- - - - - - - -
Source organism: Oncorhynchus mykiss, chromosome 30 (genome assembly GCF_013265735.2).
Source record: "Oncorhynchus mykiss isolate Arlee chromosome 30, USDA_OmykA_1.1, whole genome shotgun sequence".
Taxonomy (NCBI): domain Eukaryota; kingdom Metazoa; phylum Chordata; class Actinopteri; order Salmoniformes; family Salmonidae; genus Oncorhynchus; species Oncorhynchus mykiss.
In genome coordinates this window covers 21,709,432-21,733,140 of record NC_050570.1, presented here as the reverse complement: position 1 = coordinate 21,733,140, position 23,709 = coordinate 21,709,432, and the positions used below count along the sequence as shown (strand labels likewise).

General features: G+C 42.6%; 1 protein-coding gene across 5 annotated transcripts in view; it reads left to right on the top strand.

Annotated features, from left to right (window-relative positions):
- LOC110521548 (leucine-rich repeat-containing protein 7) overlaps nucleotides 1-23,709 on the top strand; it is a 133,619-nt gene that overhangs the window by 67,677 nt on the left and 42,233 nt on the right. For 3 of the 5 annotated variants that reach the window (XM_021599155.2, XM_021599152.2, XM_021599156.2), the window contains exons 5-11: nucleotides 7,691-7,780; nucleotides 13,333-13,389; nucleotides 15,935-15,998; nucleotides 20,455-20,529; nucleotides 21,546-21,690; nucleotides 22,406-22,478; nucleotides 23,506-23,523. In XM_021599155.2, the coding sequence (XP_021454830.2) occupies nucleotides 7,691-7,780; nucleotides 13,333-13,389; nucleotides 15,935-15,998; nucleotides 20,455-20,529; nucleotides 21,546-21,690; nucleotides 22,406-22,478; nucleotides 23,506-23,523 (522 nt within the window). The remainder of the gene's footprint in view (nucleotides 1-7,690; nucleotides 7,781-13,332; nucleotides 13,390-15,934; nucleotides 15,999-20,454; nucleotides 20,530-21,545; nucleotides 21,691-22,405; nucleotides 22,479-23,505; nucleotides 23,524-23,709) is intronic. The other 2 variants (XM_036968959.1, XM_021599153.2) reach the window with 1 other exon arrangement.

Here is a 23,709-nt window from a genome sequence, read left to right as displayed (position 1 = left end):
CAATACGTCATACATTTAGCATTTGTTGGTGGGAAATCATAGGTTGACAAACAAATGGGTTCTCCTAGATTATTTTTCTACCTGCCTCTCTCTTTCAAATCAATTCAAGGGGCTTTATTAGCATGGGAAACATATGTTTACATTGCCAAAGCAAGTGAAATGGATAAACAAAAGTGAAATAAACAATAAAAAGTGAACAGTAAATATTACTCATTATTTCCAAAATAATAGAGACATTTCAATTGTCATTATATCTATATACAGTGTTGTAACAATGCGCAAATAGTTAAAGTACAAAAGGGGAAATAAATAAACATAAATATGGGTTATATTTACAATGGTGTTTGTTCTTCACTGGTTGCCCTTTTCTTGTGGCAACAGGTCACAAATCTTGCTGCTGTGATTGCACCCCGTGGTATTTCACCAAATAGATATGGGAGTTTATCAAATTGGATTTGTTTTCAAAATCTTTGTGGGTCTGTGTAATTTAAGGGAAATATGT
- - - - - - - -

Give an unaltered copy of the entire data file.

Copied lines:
Source organism: Oncorhynchus mykiss, chromosome 30 (genome assembly GCF_013265735.2).
Source record: "Oncorhynchus mykiss isolate Arlee chromosome 30, USDA_OmykA_1.1, whole genome shotgun sequence".
Taxonomy (NCBI): domain Eukaryota; kingdom Metazoa; phylum Chordata; class Actinopteri; order Salmoniformes; family Salmonidae; genus Oncorhynchus; species Oncorhynchus mykiss.
In genome coordinates this window covers 21,709,432-21,733,140 of record NC_050570.1, presented here as the reverse complement: position 1 = coordinate 21,733,140, position 23,709 = coordinate 21,709,432, and the positions used below count along the sequence as shown (strand labels likewise).

General features: G+C 42.6%; 1 protein-coding gene across 5 annotated transcripts in view; it reads left to right on the top strand.

Annotated features, from left to right (window-relative positions):
- LOC110521548 (leucine-rich repeat-containing protein 7) overlaps nucleotides 1-23,709 on the top strand; it is a 133,619-nt gene that overhangs the window by 67,677 nt on the left and 42,233 nt on the right. For 3 of the 5 annotated variants that reach the window (XM_021599155.2, XM_021599152.2, XM_021599156.2), the window contains exons 5-11: nucleotides 7,691-7,780; nucleotides 13,333-13,389; nucleotides 15,935-15,998; nucleotides 20,455-20,529; nucleotides 21,546-21,690; nucleotides 22,406-22,478; nucleotides 23,506-23,523. In XM_021599155.2, the coding sequence (XP_021454830.2) occupies nucleotides 7,691-7,780; nucleotides 13,333-13,389; nucleotides 15,935-15,998; nucleotides 20,455-20,529; nucleotides 21,546-21,690; nucleotides 22,406-22,478; nucleotides 23,506-23,523 (522 nt within the window). The remainder of the gene's footprint in view (nucleotides 1-7,690; nucleotides 7,781-13,332; nucleotides 13,390-15,934; nucleotides 15,999-20,454; nucleotides 20,530-21,545; nucleotides 21,691-22,405; nucleotides 22,479-23,505; nucleotides 23,524-23,709) is intronic. The other 2 variants (XM_036968959.1, XM_021599153.2) reach the window with 1 other exon arrangement.

Here is a 23,709-nt window from a genome sequence, read left to right as displayed (position 1 = left end):
CAATACGTCATACATTTAGCATTTGTTGGTGGGAAATCATAGGTTGACAAACAAATGGGTTCTCCTAGATTATTTTTCTACCTGCCTCTCTCTTTCAAATCAATTCAAGGGGCTTTATTAGCATGGGAAACATATGTTTACATTGCCAAAGCAAGTGAAATGGATAAACAAAAGTGAAATAAACAATAAAAAGTGAACAGTAAATATTACTCATTATTTCCAAAATAATAGAGACATTTCAATTGTCATTATATCTATATACAGTGTTGTAACAATGCGCAAATAGTTAAAGTACAAAAGGGGAAATAAATAAACATAAATATGGGTTATATTTACAATGGTGTTTGTTCTTCACTGGTTGCCCTTTTCTTGTGGCAACAGGTCACAAATCTTGCTGCTGTGATTGCACCCCGTGGTATTTCACCAAATAGATATGGGAGTTTATCAAATTGGATTTGTTTTCAAAATCTTTGTGGGTCTGTGTAATTTAAGGGAAATATGT